First of all, there are a few things I would like to address regarding the previous post, “Why I am choosing not to vote.”
Much of that was written defensively and highly informally. As a result it may have come off as inflammatory. I was surprised by how appalled many people were when I said I wasn’t voting before I wrote that post; I had not really thought it through and much of the post was an attempt to understand my own justification for why I was not voting.
The purpose of this post is to clarify and express why, chances are, next election I will not be voting barring an incredible increase in knowledge. I do not intend to discourage anybody from voting or trying to make a difference. I do encourage people to inform themselves on the issues facing our province. While I am not proud of my apathy in terms of informing myself on the political sphere, I still find a lacking return for effort on informing myself. I imagine that much like the approximately 49 percent of voters (link) who turned up this year, I have good reasons for not voting which may apply to some of the 49 percent of voters who also did not show up to the polls. To be clear, my hierarchy of responsible citizens starts with informed voters on top, uninformed non-voters in the middle, and uninformed voters at the bottom.
Let’s do some rough math. My electoral district, full of candidates whose names I had never heard of before has about 150,000 voters. 1 in 150,000 seems to be pretty negligible in terms of decision making. Let’s say that half that showed up for the sake of argument, 1 in 75,000. Still not great, especially considering that in 2011, about 90,000 people showed up to vote making 1 in 90,000 more accurate. Of course, even if my vote had won there are 106 other ridings ultimately determining the party that wins the provincial election. So if it is for the sake of deciding which policies come about in this province, this seems like an ineffective way of making my voice heard. This is the first reason I did not vote.
Sticking with our hypothetical scenario wherein every citizen were to vote, I think it’s fair to assume that the majority of the citizens who did not show up to the polls are generally uninformed at best because anybody taking the time to inform themselves will take the significantly smaller amount of time that it takes to vote. So you now have almost half of your decision making people voting based on insufficient research. It amounts to playing pin the tail on the politician, where half the people are wearing blindfolds. Keep in mind this is assuming that the other half are informed, which I find to be highly dubious. That aside, uninformed voting can only be detrimental or coincidentally beneficial to an otherwise rational (as opposed to a random) choice. So not only did I not vote, but chances are that it doesn’t make sense to encourage people to vote uninformed. This is the second reason I did not vote.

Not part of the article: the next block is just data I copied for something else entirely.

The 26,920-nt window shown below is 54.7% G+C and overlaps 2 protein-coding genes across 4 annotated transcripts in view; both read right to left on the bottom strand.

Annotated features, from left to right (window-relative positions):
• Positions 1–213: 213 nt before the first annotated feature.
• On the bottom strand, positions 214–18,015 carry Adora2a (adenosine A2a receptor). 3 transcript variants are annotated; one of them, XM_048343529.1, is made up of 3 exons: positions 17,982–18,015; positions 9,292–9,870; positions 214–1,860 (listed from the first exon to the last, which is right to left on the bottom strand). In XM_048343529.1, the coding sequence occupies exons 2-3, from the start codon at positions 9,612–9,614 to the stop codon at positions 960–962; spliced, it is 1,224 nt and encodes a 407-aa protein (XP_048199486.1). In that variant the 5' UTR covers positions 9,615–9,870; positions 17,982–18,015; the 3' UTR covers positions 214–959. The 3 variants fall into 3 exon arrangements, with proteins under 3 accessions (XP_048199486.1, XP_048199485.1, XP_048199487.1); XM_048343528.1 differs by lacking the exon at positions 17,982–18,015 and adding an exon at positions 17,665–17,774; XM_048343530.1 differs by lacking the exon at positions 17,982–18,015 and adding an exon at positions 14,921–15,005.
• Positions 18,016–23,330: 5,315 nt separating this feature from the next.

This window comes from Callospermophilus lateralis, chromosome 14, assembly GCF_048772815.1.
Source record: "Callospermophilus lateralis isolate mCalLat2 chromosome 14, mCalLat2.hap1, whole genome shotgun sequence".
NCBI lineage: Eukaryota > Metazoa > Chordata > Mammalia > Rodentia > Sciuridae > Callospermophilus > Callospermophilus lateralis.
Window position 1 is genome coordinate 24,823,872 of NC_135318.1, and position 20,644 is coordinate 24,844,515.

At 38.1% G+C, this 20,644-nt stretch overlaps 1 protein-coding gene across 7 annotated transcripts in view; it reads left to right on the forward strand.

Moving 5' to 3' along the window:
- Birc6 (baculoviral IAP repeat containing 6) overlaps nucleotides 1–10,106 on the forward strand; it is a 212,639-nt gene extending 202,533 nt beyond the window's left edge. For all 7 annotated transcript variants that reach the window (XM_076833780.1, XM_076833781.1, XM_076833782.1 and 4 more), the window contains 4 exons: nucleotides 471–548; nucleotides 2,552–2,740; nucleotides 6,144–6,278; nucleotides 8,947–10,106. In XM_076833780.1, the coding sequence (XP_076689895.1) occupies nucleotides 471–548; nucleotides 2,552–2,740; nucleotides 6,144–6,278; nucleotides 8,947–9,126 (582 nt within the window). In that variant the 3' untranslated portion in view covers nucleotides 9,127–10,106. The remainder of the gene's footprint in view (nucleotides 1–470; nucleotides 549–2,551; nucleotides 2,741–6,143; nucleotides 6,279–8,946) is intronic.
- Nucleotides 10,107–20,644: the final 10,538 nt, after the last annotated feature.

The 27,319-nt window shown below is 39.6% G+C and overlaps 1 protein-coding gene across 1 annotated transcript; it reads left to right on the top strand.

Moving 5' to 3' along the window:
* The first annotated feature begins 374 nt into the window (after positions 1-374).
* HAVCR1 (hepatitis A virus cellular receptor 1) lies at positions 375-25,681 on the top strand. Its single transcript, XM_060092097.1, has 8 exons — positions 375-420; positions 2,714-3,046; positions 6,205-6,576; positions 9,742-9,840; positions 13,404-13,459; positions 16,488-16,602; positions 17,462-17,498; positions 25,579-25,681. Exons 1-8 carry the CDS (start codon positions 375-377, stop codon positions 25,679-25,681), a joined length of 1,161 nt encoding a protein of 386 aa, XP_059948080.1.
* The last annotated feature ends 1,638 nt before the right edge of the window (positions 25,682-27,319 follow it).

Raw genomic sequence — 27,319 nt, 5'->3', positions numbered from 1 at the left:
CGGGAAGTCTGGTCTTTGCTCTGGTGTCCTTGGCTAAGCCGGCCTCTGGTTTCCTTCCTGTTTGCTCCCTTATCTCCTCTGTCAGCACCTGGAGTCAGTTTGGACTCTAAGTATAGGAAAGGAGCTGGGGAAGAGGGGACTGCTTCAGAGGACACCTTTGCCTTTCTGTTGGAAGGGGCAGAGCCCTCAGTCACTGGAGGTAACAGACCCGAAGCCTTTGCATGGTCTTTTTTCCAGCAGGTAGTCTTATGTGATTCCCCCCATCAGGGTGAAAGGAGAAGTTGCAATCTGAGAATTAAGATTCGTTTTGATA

Some excellent reasons to vote include:
1. Everyone is actually equal!
2. Responsibility as a citizen: keep the government accountable.
3. Decide what happens with your money!
I can’t help but realize that in response to everyone being equal, my uninformed, random x-marks the inny-minny-miny-mo spot is worth the same amount as your meticulously researched decision. That, in terms of keeping the government accountable to the populace, the moment I suspect my government is beginning to lose accountability is the moment I personally draw my line. Fortunately, I’ve got about (very rough estimate) 4.5 million warning canaries before the government gets to that line. And finally, after subsidized University and taxes in my earning bracket, I’m probably not paying anything to the government. So I suppose it’s a chance to get one four-millionth of a say in what happens with everybody else’s money.
But to summarize on a positive note, it is important to stay current on what is happening. The fact that I do spend more time playing computer games than reading the news means I am not actively working to make the world a better place or effecting change and I recognize that; I hope one day I will lead and/or propagate positive change. I’m not encouraging willful ignorance, I’m encouraging people to stop caring only once every four (or in this case, three) years. The problem with governments do not stem from a lack of citizen involvement on voting day, these problems stem from people only being involved on voting day. I refrained from voting because I was unable to vote responsibly, not because I disagree with democracy or the principles of accountability. Were I to be informed, I should hope that voting is the most insignificant thing I would do to create positive change in the world.
As always, feedback is welcomed.